Skip to content

Why LTL Rates Are Increasing and Tips to Manage Its Cost

June 5, 2019

A Few Ways to Improve Your Supply Chain

Sure, pressure makes diamonds. But in some cases, it also spikes costs. 

Trends in the supply chain industry continue to impact Less-Than-Truckload (LTL) freight rates. The driver shortage has caught up to the sector as many companies try and prevent high driver turnover, pressuring the market to increase wages and efforts to attract qualified candidates. This isn’t a new challenge as the U.S. driver shortage has been a topic in the industry for years. However, other factors have exacerbated the issue. The e-commerce boom, coupled with increasing fuel rates and equipment costs, has left a mark on the industry, causing rate increases to accelerate. 

Rise of e-Commerce 

Consumers’ appetite for online shopping has grown immensely over the years. E-commerce took a growing share of 14.3% of total retail sales in 2018, up from 12.9% in 2017 and 11.6% in 2016. Not to mention, online sales represented an astounding 51.9% of all retail sales growth in 2018, the largest since 2008[1]. From a supply chain perspective, the effort to deliver small single-packaged orders across country to consumers is costly. LTL shipments now consist of irregular shapes and various-sized goods as opposed to mostly palletized trucks from the past, increasing carrier costs, which caused rates to rise between 4.9% and 5.9% in 2018[2].  

Fuel Rates 

With growing e-commerce popularity, shipping and delivery features become a major selling point for retailers. Customers not only want a prompt and seamless delivery process; they also want it to be free in a climate where market fuel prices are on the rise. The gradual increase of underlying costs, including fuel, remains a challenge for carriers and transportation companies as the expectation is to go above and beyond to deliver for consumers. More efforts (and money) are being allocated towards effective last mile strategies to accommodate these demands. For example, many carriers are investing in advanced technology to measure, weigh and track packages more efficiently. Such investments may be cost-effective in the future but play a pivotal role in market rate increases today.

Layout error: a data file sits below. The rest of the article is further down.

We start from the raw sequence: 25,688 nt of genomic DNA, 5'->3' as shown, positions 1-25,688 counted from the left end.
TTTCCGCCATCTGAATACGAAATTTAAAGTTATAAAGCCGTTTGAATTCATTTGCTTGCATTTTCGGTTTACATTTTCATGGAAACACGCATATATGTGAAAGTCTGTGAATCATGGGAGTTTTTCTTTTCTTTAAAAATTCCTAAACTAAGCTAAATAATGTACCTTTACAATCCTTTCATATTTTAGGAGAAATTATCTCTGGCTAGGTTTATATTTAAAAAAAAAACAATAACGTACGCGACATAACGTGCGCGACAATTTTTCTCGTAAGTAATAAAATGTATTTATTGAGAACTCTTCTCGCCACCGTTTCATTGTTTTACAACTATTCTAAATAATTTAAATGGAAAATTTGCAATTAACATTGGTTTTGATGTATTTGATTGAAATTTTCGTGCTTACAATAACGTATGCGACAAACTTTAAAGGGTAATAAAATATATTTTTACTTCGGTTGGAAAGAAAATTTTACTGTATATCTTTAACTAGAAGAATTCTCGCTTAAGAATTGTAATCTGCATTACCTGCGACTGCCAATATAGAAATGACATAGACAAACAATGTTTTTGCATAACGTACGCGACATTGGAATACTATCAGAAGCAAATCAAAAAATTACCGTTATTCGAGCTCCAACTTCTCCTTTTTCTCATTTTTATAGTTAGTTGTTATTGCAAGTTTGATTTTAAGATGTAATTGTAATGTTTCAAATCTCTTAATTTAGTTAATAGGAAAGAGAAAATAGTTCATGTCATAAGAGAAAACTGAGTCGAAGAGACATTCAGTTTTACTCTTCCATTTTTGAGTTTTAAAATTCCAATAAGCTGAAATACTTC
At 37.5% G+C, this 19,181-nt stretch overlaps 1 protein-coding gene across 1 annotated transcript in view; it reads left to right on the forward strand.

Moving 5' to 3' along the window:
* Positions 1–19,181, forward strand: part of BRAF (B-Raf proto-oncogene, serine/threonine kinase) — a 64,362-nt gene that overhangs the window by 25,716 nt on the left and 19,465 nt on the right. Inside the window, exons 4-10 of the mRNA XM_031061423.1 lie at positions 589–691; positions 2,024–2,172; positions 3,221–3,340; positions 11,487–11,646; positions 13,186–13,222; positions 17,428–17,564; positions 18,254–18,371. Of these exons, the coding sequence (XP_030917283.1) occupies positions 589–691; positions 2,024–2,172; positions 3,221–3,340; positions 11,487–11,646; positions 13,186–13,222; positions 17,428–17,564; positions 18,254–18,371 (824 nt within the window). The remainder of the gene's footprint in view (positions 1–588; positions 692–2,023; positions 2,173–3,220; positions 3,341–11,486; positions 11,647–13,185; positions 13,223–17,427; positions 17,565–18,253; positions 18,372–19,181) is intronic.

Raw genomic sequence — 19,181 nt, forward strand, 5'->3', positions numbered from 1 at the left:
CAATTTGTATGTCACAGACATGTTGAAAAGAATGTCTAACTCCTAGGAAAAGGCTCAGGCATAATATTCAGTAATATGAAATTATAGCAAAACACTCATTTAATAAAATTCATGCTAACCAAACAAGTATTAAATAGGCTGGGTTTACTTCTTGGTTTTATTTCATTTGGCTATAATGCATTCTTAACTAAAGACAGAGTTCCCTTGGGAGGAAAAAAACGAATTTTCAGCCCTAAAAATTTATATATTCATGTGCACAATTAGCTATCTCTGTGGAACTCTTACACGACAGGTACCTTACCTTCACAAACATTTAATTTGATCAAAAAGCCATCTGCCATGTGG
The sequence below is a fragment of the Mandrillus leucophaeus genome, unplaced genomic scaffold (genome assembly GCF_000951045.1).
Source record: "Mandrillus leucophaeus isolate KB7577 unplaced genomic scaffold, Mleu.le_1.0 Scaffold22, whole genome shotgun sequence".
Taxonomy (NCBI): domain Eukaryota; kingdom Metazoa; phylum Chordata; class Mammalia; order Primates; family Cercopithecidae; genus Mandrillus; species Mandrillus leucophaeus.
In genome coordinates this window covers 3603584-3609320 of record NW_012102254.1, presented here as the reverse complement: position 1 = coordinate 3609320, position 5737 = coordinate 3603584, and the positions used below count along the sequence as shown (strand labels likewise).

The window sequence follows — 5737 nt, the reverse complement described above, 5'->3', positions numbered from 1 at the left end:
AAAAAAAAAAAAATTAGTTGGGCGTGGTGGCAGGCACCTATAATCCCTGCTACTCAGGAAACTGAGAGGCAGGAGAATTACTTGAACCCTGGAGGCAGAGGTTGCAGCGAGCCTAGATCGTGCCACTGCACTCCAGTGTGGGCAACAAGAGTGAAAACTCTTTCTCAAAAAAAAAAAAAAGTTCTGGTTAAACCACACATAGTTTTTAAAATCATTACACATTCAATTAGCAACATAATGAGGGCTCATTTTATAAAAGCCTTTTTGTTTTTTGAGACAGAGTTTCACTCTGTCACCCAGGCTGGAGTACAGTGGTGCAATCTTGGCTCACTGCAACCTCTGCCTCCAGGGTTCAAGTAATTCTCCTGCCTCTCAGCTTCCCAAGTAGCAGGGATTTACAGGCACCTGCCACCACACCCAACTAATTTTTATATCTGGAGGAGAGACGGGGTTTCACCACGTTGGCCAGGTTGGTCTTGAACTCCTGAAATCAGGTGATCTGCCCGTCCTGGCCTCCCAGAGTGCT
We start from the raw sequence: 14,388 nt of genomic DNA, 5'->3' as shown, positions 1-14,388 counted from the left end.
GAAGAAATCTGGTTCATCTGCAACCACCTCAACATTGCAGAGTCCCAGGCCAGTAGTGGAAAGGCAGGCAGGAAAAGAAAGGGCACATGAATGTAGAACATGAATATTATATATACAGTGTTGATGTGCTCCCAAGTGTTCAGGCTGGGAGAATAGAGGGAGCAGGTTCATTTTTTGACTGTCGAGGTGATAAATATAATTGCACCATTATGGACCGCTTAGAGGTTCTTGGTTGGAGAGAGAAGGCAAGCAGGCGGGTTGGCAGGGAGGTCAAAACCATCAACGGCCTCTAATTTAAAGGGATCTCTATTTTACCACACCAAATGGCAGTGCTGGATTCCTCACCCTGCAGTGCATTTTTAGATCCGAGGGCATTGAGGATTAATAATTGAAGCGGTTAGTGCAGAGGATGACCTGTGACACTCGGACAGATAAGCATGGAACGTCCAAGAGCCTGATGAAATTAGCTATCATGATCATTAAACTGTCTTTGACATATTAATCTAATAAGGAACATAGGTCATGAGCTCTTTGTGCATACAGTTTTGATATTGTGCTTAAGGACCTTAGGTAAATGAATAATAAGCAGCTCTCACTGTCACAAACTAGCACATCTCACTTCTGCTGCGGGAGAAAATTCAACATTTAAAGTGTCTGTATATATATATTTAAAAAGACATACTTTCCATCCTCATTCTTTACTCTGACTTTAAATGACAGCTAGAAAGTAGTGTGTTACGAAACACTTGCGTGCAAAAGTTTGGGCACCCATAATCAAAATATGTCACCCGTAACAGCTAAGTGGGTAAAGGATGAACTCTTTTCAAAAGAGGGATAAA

For shippers, it’s important to understand how to optimize a supply chain while reducing overall freight spend. Here are a few measures to help alleviate these costs.


Consolidation involves combining LTL shipments with other companies that are headed to the same destination. This creates a full truckload, requiring suppliers to only pay for their share of the shipment. Product is then effectively delivered to the retailer on time thanks to a coordinated shipping calendar, known as a sailing schedule. This strategy is also beneficial to the retailer as more full truckloads arriving at their dock reduces congestion. 

Freight Management

Freight typically endures multiple touchpoints as it navigates throughout the LTL network. This leads to a higher possibility of product being lost or damaged. For shippers, it’s important to seek a carrier with a direct loading network that can hold large volume. This streamlines your freight’s transportation and minimizes the possibility of something going wrong during the shipment.  

It’s also advised for shippers to implement photo communication during the shipping/receiving process. Taking pictures of freight before it was loaded onto the truck, on the truck, and/or from the consignee and noting these observations on the delivery receipt enhances carrier liability. It may be a tedious task but can pay off significantly as you work with various partners who handle your freight. If a carrier falsely claims your freight wasn’t loaded and secured properly for shipment, you’ll be grateful of the attention to detail notated with picture verification that was taken to mitigate charges. 

Establishing Strong Relationships with Carriers

Like many industries, supply chain is a business based on relationships and when it comes to shippers and carriers, constant communication is a must. Collaboration only works if both parties cooperate. Ensuring both parties are upholding their terms of the agreement helps so that when challenges arise, discrepancies can be clearly identified to clear up any misunderstandings. 

Lastly, shippers that develop strategic, transparent and long-term relationships typically see a difference in their bottom line. A long-term contract with a carrier or working with an established provider with strong carrier relationships can yield better pricing as carriers plan their capacity around your network. 

The supply chain climate is always changing, requiring players in the industry to have adaptable solutions. Cost pressures have surely left its mark on the LTL market, but if played right, this pressure can also be the opportunity that advances supply chain strategy. 

A seasoned provider can help develop and implement this strategy in your supply chain to alleviate market pressures. Hub Group is here to help you through these complexities. Visit for more information.

[1] Ali, Fareeha, et al. “US Ecommerce Sales Grow 15.0% in 2018.” Digital Commerce 360, Feb. 2019,

[2] Palnik, Leah. “PartnerShip LLC.” Ship Smarter and Stay Competitive, PartnerShip, 2018,